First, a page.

(Note: this is a repost of a newsletter originally sent out Tuesday, June 5, 2018)
I spent some time with a non-writer bestie the other day…
and our conversation went something like this:
Her: “You seem a little, uh, tightly wound.”
Me: “NO I’M FINE WHY DO YOU ASK!”
I’m fine, really, except for the fact that I’m only half-listening when people are talking to me; I shout answers to questions nobody asked; I drove past my son’s daycare twice when I went to pick him up and got confused as to why they moved the sign (they didn’t); and everything I eat hurts my stomach. In other words, we’re a week out from JAR OF HEARTS being released, and I’m basically a wreck.
I had a conversation with a good writer friend the other day, and it went something like this:
Him: “How you are feeling about everything?”
Me: “I’m basically a wreck.”
Him: “Totally normal. Do you have any wine in the house? Also, try binge-watching The Americans. That’s how I got through my last release.”
I’m feeling a specific kind of anxiety that only comes with releasing a book. I admit I’ve been leaning a little harder on my writer pals these past few weeks, who’ve been through this many times and seem to know exactly what to say to soothe a frazzled (but normally chill) author who hasn’t released a print book in almost four years.
Not that my non-writer friends aren’t helpful, because they are. They’re my cheerleaders, the ones who believed long before I did that I would write Something Great and Be Somebody, even though they hadn’t yet read anything I’d written. To enter into the home stretch of a book release and come out the other side intact, you need friends from both categories. Holy crap, am I ever thankful for all of them.
Especially my agent, Victoria, who told me, “It’s going to be okay. And even if it’s not okay, it’s still okay.”
I repeat those words to myself every day.
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Hi, I’m Boasty McBrags-A-Lot
The reviews for JAR OF HEARTS haven’t just been good, they’ve been outstanding. It’s hard to write this and not feel like I’m bragging—and I apologize if that’s how it comes across—but I also don’t want to diminish the feedback the book’s been receiving, which across the board has been fabulous. “An embarrassment of riches,” as my editor put it, and he’s exactly right. The book seems to be resonating with readers way more than I’d dared hope, and the reviews have been glowing.
Every month, librarians across the U.S. choose 10 books they love the most, and not only was JAR OF HEARTS one of the selections for June, it came in strong at #5! From LibraryReads (http://libraryreads.org) : “A suspenseful thriller told from multiple perspectives. A Seattle detective must unravel a web of secrets dating back to his high school days.”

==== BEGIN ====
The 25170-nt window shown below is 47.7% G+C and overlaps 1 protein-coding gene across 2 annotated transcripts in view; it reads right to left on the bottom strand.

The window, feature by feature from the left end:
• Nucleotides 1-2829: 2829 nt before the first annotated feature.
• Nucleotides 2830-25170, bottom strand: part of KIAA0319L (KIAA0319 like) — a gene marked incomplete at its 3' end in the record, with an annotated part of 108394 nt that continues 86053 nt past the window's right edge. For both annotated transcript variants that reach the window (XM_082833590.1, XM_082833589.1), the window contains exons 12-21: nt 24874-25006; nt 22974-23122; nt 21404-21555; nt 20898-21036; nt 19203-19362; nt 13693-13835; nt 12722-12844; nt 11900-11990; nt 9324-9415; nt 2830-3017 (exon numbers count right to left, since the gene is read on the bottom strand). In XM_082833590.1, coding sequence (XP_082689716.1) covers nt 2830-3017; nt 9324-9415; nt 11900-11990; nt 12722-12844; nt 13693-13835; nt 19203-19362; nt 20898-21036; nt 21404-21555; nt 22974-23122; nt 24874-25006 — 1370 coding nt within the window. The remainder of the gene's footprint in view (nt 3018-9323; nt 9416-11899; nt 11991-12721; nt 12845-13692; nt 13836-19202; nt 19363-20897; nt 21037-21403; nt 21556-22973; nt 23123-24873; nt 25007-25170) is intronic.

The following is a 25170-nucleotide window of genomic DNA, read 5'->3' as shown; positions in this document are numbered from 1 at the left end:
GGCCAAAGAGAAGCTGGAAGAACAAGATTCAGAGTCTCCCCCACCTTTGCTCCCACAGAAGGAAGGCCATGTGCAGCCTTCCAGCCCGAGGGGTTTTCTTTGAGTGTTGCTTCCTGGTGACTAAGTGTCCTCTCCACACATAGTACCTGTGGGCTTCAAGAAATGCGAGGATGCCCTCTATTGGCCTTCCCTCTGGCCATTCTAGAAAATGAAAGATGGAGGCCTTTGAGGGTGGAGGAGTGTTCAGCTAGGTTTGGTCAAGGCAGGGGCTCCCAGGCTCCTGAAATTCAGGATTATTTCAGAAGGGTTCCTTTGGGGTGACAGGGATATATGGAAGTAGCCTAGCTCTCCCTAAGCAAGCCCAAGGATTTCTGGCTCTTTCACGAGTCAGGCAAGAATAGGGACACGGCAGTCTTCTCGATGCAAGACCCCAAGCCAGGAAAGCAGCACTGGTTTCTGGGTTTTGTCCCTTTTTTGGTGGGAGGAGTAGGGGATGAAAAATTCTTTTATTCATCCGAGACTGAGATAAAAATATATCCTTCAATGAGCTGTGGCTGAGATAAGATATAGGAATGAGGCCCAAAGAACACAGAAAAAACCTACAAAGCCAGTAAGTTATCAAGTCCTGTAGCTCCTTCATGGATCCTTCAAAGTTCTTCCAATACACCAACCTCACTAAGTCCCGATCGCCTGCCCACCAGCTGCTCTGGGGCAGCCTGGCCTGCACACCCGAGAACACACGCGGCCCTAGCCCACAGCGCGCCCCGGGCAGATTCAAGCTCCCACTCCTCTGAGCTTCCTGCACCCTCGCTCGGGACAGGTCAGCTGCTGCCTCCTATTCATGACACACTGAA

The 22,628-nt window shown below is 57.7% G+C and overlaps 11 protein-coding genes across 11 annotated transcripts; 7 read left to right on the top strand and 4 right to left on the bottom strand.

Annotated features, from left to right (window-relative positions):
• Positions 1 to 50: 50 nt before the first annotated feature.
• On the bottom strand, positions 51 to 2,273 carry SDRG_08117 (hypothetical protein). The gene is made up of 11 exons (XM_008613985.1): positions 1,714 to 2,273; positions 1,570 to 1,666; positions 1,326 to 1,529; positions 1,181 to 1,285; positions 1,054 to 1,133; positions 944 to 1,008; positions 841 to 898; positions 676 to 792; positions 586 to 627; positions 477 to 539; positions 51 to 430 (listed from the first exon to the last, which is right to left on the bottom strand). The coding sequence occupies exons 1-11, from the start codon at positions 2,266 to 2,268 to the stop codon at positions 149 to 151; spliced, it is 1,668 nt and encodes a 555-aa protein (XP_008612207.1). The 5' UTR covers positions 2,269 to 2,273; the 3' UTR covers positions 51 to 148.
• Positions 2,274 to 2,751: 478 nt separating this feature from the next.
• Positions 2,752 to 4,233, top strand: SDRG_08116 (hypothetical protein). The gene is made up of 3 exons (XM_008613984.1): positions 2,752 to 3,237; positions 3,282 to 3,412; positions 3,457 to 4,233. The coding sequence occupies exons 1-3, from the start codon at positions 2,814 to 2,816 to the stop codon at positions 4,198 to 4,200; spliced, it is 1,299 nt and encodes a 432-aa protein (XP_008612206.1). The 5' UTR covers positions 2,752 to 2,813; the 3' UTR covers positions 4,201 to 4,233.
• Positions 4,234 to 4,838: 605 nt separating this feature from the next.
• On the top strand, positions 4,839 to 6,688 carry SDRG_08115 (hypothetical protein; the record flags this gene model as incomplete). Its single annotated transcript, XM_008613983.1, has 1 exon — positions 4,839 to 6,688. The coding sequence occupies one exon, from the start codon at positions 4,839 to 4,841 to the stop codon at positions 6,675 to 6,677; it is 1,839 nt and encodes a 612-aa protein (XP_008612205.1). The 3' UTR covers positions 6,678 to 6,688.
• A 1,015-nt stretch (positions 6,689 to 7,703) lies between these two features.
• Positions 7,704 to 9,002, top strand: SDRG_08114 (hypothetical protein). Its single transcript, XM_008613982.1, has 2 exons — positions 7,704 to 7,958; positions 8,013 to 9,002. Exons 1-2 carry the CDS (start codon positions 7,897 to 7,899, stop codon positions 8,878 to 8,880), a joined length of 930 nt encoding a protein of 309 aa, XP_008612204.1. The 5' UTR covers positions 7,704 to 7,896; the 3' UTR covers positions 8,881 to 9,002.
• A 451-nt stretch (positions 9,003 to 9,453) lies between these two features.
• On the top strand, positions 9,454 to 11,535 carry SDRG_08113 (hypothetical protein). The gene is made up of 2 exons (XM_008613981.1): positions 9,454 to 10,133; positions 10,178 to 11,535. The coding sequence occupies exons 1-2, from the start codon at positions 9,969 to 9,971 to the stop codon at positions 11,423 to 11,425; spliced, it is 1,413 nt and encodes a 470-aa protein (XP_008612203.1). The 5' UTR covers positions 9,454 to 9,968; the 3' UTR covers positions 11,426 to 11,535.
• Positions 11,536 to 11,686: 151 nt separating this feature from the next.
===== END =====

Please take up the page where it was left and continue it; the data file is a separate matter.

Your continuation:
The Cleveland Plain Dealer chose it as one of their Scorching Summer Beach Reads, saying, “It’s not often that a mystery features such a fresh plot. Jennifer Hiller’s thrilling and quite terrifying Jar of Hearts is definitely not something you’ve read before… will surprise even the most hardened thriller readers.”
The Minneapolis Star Tribune selected it as one of their Recommended Summer Books, saying, “The main character in this mesmerizing and unsettling thriller still haunts me… Plan to read this in one sitting.”
CrimeReads chose it as one of their 10 Most Anticipated Reads for June, saying, “Hillier has been writing excellent creepy serial killer thrillers for a few years, including Creep and The Butcher. She’s upped her game considerably with Jar of Hearts… pretty much everything you want in a thriller: fast-paced with sympathetic characters and a whole lot of murder.”
BookBub (https://www.bookbub.com/blog/2018/05/29/mysteries-coming-out-summer-2018) picked 18 of the Best Mystery Books for Summer 2018, and JAR OF HEARTS made the cut!
New York Times bestselling author (and fellow Canadian) Chevy Stevens made an ENTIRE VIDEO about the book, calling it “riveting” and “hard-hitting.” Guys, this is an author I respect and admire beyond words… consider my mind blown. Watch Chevy’s video here and leave a comment on her page—you could win one of five copies of JAR OF HEARTS that she’s giving away.
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The Goodreads story
You guys know I’m terrified of Goodreads and try to never, ever go there unless I’m forced to, but I haven’t told you why. So here’s the story, once and for all.
In July 2011, my debut novel CREEP had just come out. I didn’t have nearly as many writer friends back then to offer their wisdom and assistance in navigating the stormy waters of releasing a book, and the months leading up to July were more nerve-wracking and isolating than I was expecting.
I was in New York for ThrillerFest the very next day after the book officially came out, and while it wasn’t my first time at the conference, it was my first time attending as a published author. It was the first time I met my agent. It was the first time I met my editor. It was my first tour of the Simon & Schuster offices. To celebrate CREEP’s release, the publisher threw me a fancy lunch at a fancy restaurant, where I sat surrounded by smiling faces who said nice things about my book. At the conference, I said hello to Jeffery Deaver and thanked him for his generous blurb. I was on the Debut Authors Breakfast panel, where I nervously recited my prepared one-minute speech in front of a ballroom full of attendees. Karin Slaughter gave a warm and funny keynote address, welcoming all the debut authors into the fold. I signed lots of books. The whole experience was a whirlwind and a dream come true.